U.S. regulators said they have identified more than a dozen large retailers and gas-station brands with high rates of illegal tobacco sales to minors, including locations operated under the Exxon Mobil, Sunoco and BP names, as well as Walmart Inc. and Kroger Co.
Food and Drug Administration inspections since 2010 found 15 retail chains whose stores sold tobacco to minors at least 15 percent of the time, the agency said in a statement on Monday. The FDA also sent a letter to Walgreens Boots Alliance Inc.’s U.S. unit, saying that inspectors found almost 1,800 cases where stores failed to follow tobacco-sales laws.
Fuel stations run under the Exxon Mobil, BP and Sunoco brands ranked worst, with violations found at 35 percent to 44 percent of all inspected stores, according to a statement from the agency. Walmart’s and Kroger’s violations fell in the 15 percent to 24 percent range. Many of the gas stations are owned by franchisees.
In the letter to Walgreens, FDA Commissioner Scott Gottlieb sharply criticized the company’s management.“Both the rate and sheer volume of violative inspections of Walgreens stores are disturbing, particularly since the company positions itself as a health-and-wellness-minded business,” Gottlieb said. “These statistics about violations at Walgreens retail outlets cannot possibly come as a surprise to corporate leadership.”
Walgreens welcomes the opportunity to meet with Gottlieb, Jim Cohn, a spokesman, said in an email. The company has a zero-tolerance policy on tobacco sales to minors and requires age verification from anyone purchasing such products. “While lowering the visibility of tobacco products in certain stores, we also continue to focus efforts on promoting cessation products and services, and all of our pharmacists and technicians are trained and certified on supporting any customer wanting to quit on their terms,” Cohn said.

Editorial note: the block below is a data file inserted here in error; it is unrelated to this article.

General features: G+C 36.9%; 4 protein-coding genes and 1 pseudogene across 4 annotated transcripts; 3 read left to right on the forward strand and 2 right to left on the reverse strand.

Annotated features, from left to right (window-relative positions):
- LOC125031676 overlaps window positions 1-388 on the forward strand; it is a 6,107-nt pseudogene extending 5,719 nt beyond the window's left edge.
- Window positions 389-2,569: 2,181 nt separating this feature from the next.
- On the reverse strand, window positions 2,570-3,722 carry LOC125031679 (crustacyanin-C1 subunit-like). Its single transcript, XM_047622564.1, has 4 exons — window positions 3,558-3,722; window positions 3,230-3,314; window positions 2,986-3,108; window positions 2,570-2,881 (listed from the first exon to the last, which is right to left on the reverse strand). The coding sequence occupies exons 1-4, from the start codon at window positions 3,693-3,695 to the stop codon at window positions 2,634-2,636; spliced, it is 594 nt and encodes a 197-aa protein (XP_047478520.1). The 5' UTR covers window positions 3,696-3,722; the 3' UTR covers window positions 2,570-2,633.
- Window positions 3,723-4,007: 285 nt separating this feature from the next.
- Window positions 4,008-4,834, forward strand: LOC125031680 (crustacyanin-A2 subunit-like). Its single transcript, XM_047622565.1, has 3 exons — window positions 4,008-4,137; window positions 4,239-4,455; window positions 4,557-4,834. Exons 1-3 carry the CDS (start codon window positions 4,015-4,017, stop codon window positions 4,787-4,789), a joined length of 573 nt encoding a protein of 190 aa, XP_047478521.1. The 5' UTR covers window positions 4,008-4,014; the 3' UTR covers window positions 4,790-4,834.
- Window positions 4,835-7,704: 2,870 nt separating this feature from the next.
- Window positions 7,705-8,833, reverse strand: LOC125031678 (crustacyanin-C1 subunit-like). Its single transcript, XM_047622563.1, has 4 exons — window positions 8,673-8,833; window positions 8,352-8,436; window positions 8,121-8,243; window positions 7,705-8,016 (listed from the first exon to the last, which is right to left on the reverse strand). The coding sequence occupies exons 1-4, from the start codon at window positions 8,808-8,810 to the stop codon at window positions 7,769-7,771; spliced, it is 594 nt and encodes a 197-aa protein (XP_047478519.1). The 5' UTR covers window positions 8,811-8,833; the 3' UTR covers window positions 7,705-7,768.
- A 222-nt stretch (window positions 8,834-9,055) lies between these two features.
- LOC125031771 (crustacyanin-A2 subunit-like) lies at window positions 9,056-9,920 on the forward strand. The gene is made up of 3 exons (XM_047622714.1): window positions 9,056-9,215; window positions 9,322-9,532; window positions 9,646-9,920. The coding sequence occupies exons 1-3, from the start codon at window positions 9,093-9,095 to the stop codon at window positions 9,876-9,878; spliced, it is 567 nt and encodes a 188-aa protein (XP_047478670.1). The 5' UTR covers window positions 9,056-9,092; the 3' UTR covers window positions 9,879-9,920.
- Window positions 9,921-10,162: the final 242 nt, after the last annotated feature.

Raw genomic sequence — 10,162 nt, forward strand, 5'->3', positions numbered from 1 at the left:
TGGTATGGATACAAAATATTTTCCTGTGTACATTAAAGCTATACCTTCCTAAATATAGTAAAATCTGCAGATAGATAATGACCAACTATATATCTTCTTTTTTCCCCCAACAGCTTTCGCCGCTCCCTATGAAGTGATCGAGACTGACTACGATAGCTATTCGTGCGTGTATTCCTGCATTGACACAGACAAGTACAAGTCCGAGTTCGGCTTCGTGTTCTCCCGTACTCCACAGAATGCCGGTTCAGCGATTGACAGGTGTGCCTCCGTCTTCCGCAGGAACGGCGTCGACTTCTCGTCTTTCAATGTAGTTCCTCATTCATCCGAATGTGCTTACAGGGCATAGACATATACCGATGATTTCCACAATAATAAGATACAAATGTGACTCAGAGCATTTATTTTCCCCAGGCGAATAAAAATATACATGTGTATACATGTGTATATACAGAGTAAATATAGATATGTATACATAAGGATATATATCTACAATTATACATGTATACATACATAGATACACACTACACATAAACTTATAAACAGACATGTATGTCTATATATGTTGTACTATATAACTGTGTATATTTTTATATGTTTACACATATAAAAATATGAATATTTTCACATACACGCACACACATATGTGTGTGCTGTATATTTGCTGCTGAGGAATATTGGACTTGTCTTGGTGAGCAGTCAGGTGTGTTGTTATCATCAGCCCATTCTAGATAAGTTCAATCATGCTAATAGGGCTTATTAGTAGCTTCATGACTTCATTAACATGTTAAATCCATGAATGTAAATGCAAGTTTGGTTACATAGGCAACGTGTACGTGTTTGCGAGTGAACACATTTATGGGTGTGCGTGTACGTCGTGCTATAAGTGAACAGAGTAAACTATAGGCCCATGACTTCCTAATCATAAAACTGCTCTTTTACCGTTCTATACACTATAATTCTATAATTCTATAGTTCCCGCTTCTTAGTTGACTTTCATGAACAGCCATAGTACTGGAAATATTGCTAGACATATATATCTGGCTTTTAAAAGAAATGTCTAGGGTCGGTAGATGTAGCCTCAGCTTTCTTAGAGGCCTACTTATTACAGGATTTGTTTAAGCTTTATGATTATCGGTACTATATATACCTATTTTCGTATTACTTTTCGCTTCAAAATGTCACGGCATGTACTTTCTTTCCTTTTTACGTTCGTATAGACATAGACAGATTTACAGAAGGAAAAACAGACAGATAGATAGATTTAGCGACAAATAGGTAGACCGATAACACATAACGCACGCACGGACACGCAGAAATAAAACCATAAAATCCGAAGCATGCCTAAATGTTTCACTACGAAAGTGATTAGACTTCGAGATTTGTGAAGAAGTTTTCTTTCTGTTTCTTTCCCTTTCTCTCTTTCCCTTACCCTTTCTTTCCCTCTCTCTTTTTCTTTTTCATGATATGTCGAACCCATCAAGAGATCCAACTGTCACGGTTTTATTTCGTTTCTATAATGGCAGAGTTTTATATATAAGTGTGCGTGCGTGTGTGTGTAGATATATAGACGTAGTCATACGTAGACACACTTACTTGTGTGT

The agency plans to similarly hold the other retail chains accountable, Gottlieb said in the statement. “Companies should be on notice that the FDA is considering additional enforcement avenues to address high rates of violations,” he said.
Exxon Mobil doesn’t own or operate any gas stations in the U.S.. Rather, they are supplied by what the company calls “branded wholesalers” who either operate the stations directly or contract with an independent operator, Sarah Nordin, a spokeswoman, said in an email.
Gottlieb also said he still believes e-cigarettes can help adults quit smoking traditional cigarettes. Undercutting that effort has been a sharp rise in youth vaping. “Our opportunity to preserve these opportunities for adults for the long run means that retailers and manufacturers need to take their responsibilities to keep these products out of the hands of kids seriously and ensure these products don’t become a gateway to hooking an entire generation of children on tobacco and nicotine,” Gottlieb said in the statement.